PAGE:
"I am not unusual in wanting to believe, at the end of my line, that my life counted for something good, that I had some positive influence on someone, that my life made a difference, that I was able to at least partially atone for the many mistakes I made earlier in life."
These quotes about his final days before execution, also taken from his letters to Lisa, were picked up and published by the corporate media:
|When an inmate goes missing
We were out on the rec yard when a lieutenant holding a bunch of chains showed up and took Elmer away, and while they didn’t tell him why they were taking him in I knew something was up. When I came back in, his cell was stripped and he was down on the bottom floor of Q-Wing on death watch.
Checking out the systems
Yesterday the prison was locked down all day for the standard “mock execution,” the practice run which occurs a week prior to the actual premeditated killing. For the mock execution they lock down the joint, bring in an array of big wigs, and go through a dry run to make sure the death machine is in working order, everyone on their toes.
On Tuesday they came and measured me for my execution/burial suit. Sometime soon I’ll be given the details on how “the body” will be disposed of following the legally required autopsy (will my cause of death really be a mystery?). I understand the State will pay for a cremation should I choose this form of disposal (I do) and my ashes will be available at a Gainesville Funeral home; but don’t quote me on that yet. Discussing the practical aspects of my upcoming death was a little disconcerting, but I took it in stride.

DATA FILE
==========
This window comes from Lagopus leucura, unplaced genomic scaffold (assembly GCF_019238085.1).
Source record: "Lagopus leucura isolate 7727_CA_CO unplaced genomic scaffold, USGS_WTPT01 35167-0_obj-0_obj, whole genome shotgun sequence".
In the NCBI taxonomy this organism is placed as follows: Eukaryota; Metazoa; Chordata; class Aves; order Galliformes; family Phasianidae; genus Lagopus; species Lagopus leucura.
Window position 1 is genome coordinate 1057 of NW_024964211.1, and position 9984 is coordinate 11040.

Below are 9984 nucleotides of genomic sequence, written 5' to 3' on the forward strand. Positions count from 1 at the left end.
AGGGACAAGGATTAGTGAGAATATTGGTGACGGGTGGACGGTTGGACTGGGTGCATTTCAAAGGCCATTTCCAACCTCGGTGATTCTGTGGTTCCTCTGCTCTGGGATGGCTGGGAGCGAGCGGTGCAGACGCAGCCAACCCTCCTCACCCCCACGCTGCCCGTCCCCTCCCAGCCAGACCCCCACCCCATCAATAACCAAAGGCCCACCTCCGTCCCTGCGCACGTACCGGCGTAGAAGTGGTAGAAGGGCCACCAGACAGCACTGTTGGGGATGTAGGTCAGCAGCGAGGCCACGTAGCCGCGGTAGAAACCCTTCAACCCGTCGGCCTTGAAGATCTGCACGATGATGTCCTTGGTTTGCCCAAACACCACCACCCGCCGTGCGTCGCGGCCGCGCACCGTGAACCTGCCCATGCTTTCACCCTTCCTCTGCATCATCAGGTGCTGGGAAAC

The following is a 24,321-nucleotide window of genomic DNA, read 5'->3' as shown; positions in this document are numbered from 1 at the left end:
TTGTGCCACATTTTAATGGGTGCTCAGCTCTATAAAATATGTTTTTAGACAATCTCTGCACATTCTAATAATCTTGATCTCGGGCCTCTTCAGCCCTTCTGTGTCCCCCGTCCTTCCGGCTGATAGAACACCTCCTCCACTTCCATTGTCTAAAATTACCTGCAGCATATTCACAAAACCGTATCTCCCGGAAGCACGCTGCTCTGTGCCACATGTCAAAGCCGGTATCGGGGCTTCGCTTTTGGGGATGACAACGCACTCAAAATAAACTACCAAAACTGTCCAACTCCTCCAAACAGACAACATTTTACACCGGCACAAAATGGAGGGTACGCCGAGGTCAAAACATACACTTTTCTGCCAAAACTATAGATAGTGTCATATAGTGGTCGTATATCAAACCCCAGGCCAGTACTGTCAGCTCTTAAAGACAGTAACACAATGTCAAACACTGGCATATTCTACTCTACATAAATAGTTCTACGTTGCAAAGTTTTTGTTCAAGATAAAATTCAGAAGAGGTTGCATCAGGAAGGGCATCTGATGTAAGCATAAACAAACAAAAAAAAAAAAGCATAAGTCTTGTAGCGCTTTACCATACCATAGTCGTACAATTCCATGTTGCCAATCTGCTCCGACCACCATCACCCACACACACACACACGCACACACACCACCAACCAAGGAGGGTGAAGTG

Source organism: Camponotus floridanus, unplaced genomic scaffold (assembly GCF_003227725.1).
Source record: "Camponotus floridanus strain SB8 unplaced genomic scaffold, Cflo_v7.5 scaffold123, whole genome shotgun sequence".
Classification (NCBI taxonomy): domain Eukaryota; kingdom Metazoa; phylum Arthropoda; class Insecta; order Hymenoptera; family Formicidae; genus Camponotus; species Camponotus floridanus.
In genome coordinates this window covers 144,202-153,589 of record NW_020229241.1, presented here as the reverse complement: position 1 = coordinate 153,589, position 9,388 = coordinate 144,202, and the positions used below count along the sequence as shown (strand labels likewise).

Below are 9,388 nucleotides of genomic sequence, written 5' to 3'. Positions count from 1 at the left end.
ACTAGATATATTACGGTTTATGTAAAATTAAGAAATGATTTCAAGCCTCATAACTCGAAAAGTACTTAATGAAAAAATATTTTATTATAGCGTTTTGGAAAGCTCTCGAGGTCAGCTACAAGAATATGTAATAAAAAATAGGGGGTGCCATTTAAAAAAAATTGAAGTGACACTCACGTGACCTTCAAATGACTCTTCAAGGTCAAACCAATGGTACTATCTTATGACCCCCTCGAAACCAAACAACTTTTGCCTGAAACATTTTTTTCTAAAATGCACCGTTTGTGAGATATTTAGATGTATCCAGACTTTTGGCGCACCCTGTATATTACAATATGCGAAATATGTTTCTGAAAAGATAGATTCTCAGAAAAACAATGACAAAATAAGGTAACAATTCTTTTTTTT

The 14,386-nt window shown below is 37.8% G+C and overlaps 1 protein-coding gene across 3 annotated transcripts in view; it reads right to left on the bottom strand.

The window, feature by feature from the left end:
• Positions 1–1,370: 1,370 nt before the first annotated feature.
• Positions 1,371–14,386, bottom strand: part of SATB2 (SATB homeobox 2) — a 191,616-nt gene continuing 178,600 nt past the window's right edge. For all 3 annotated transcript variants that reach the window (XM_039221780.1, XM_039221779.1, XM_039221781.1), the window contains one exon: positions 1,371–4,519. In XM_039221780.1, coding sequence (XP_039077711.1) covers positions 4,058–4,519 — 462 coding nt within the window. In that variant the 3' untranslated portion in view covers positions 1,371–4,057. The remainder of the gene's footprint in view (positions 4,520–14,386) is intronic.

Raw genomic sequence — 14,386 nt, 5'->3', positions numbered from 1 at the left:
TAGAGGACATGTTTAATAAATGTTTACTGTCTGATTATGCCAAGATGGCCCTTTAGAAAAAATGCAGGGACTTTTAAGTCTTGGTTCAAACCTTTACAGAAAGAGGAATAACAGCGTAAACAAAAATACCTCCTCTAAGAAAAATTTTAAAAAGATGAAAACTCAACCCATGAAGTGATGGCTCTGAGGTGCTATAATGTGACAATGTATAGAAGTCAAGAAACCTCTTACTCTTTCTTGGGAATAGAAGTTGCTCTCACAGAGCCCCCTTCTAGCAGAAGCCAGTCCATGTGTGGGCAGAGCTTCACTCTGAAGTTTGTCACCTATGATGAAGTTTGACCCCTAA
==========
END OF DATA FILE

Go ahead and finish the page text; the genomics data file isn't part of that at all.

Perhaps it is good for me to endure this, drip by drip, stripe by stripe, in order to indelibly etch this on my spirit, to ensure that in my next life my soul will, through its slumber, vividly recall these long days, will never, ever forget this lesson and I will never repeat the mistakes and poor choices that plagued this life I’m about to surrender.
"When all comes to all, the most precious element in life is wonder.
Love is a great emotion, and power is power. But both love and power are based on wonder."
- D.H. Lawrence
I will be at the vigil for Bill tomorrow night at the prison, with hope but also knowing that I have to let him go. In one of his letters to me he wrote that he was 40 years in prison and he will soon be free, no prison bars, no shackles, no nightmares.
Also see: "Homicide in Progress. Floridians Protest the Killing of Captive Prisoners!" at Floridians for Alternatives to the Death Penalty.
Britta Slopianka started our section on the Death Penalty at Axis of Logic 7 years ago and has been reporting on executions in the United States, prisoners on death row and their families whom she has come to know over the years. Her column on the Death Penalty appears in the left column of every page of Axis of Logic. Britta moved to the United States from her home in Germany, where she derived her livelihood from her own business. She moved to the U.S., supporting herself independently, in order to work more effectively for abolition of the death penalty and support condemned men and women in the United States. Over the years she has worked as an organizer and activist for abolition and for those on the death rows of the U.S. and in other countries. She visits people condemned to death at the bars of their death row cells, researches news and commentary, tracks the legal status of those condemned and tirelessly works on their behalf. She is Florida Coordinator for The Innocent in Prison Project and is former Chairwoman of The German Coalition to Abolish the Death Penalty. You can follow Britta on Tweeter at https://twitter.com/brittaigel.